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ABC of Clicker Training

Learn the basics of clicker training to start communicating with your dog and te

Arianna Tomassoli Arianna Tomassoli

Main page of the course

  • Week 1 (01 Jul 2024)

    • Welcome!
    • General information
    • Why do we use clicker training?
    • Let’s get started!
    • The science
  • Week 2 (08 Jul 2024)

    • First steps with the clicker
    • Luring
    • Eye contact and base position
    • Learning cycle
  • Week 3 (15 Jul 2024)

    • Sit
    • Target – Nose touch
    • Mat training
  • Week 4 (22 Jul 2024)

    • Food for thoughts
    • Paw target
    • Fold back down
    • Stay
  • Week 5 (29 Jul 2024)

    • Spin
    • Collar / Harness
    • Stimulus control
  • Week 6 (05 Aug 2024)

    • Roll the dice / Between your leg
    • Clicker applications
    • Attention to details
    • The trainer
    • Final Thoughts: Celebrating Achievements and Continuing the Journey


  • course lasts 6 weeks
  • lectures
  • access to other Premium member's threads
  • video tutorials
  • certificate of attendance
  • 24/7 days per week access to course materials
  • access to Tromplo: students group on Facebook
  • access to materials after the course is finished
  • 4 points to spend on future Purchases


  • 15 points to spend on future Purchases
  • 12 minutes videos per week
  • tutor's feedback
  • homework
  • unlimited contact with tutor
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Today I want to explore another behavior: spinning around.


I saw this behavior taught in many different ways. One of them is the following:

I use my luring hand to guide Camelot and make her spin. One good idea is to break down this behavior into very small parts, especially if your dog finds hard to make a complete circle. You can start by just making the head turn a bit. You can lure and reward this movement a bit before gradually extending the spin until you build the entire behavior. Obviously you can use the clicker: click for the head turn first, then for the lateral flexion of the spine and at the end for the entire movement.


I did all this with Camelot and, after many repetitions, I expected her to offer a spin. But she didn’t. For some reason she found it difficult. I don’t know exactly why, but this fact made me even more convinced about using another strategy.

Let me tell you that there’s nothing wrong with using luring, it’s one of the ways we have to get the behavior. I just want to say that sometimes your plan doesn’t work and you need a different plan.


Here’s the other option we have. I learned it from Agnieszka Janarek 🙂

It looks a bit more complicated but to me it is very clear for the learner.


First, you have to build a base position. I like to teach a stand on a platform (remember, no slippery surface). It is very important, it is crucial to do this before moving on, otherwise the risk is that the dog doesn’t understand how to turn.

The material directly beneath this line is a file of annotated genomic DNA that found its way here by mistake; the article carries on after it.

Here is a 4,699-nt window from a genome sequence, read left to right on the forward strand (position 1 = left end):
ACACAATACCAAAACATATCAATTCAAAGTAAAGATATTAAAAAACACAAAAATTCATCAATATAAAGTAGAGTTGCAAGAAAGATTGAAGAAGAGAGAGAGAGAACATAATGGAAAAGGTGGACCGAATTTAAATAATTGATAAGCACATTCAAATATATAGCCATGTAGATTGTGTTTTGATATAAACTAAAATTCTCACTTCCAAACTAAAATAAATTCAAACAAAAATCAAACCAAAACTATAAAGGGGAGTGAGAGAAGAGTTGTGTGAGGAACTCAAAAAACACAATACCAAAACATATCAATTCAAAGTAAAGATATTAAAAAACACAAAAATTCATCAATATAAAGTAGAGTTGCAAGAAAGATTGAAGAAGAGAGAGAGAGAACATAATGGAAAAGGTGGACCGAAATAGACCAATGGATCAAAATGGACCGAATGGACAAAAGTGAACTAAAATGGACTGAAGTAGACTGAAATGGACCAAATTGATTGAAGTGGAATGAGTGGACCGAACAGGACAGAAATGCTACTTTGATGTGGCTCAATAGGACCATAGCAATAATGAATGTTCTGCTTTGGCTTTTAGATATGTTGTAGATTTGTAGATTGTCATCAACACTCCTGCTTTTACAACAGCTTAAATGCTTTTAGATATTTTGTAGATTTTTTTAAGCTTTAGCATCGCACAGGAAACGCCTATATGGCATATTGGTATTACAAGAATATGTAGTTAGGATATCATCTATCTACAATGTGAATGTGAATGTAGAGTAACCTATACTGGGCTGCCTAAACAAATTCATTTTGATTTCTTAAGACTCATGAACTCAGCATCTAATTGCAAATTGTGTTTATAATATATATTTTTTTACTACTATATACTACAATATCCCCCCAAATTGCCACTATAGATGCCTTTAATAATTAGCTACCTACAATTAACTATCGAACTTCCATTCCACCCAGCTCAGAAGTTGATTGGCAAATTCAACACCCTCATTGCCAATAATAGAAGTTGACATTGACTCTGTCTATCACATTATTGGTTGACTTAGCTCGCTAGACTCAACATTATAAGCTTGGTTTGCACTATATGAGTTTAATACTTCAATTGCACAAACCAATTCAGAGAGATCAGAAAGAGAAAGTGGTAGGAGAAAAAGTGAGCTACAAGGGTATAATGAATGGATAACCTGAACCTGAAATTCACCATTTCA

If you build a strong reinforcement history for standing on a platform in front of you (or on another target), it is very likely that he will try to reach this position to make you click, right? If you lure him to the side he will eat the treat and immediately go back in the initial standing position because that’s where he’s been reinforced before!


Let’s visualize all this with the help of an image.



Let’s have a look at this video.

Notice that the moment I click is when she is at 5 – 6. In the beginning you can click when the dog arrives at 6 but later it’s better to change the moment you mark (this is my personal experience), it’s better to click the movement and feed in position ( = click at 5 and reward at 6).


So now what you have to do is practice this until you see your pup has no doubts on what to do. Once we have this, we can move on.

Now instead of giving a treat at 3, you can give it a 2. If the previous steps are correct, your dog should behave as before: he should turn on his right side. Again, once you see the behavior is fluent, you can go on and place the dog at 12. Gradually you can increase the distance from the base position.

The following part is a bit more challenging. When your pup is able to turn from 12 to 6, you proceed in the same way (give a treat at 11, 10, 9, etc). 

What can happen at this point? Sometimes when he starts at 11, instead of turning to his right side like before, he turns on his left side to reach the base position. In my opinion this happens when we click the base position instead of clicking for the movement to reach that position. It is a bit like the sit we discussed in a previous lesson: if you click the final position and not the movement, it is the dog the one who chooses how to sit.

If this happens, don’t worry, just go back a step and focus on clicking the movement.

This is the beauty of the clicker.. you can communicate very small details!


Look at Québy that chooses to turn on the wrong side (yes, it happened to us too! 🙂

In this video the last part of the exercise. After some reps Quèby started to offer the spin! I was a proud mum 🙂


Homework: Looking forward to seeing you try this.




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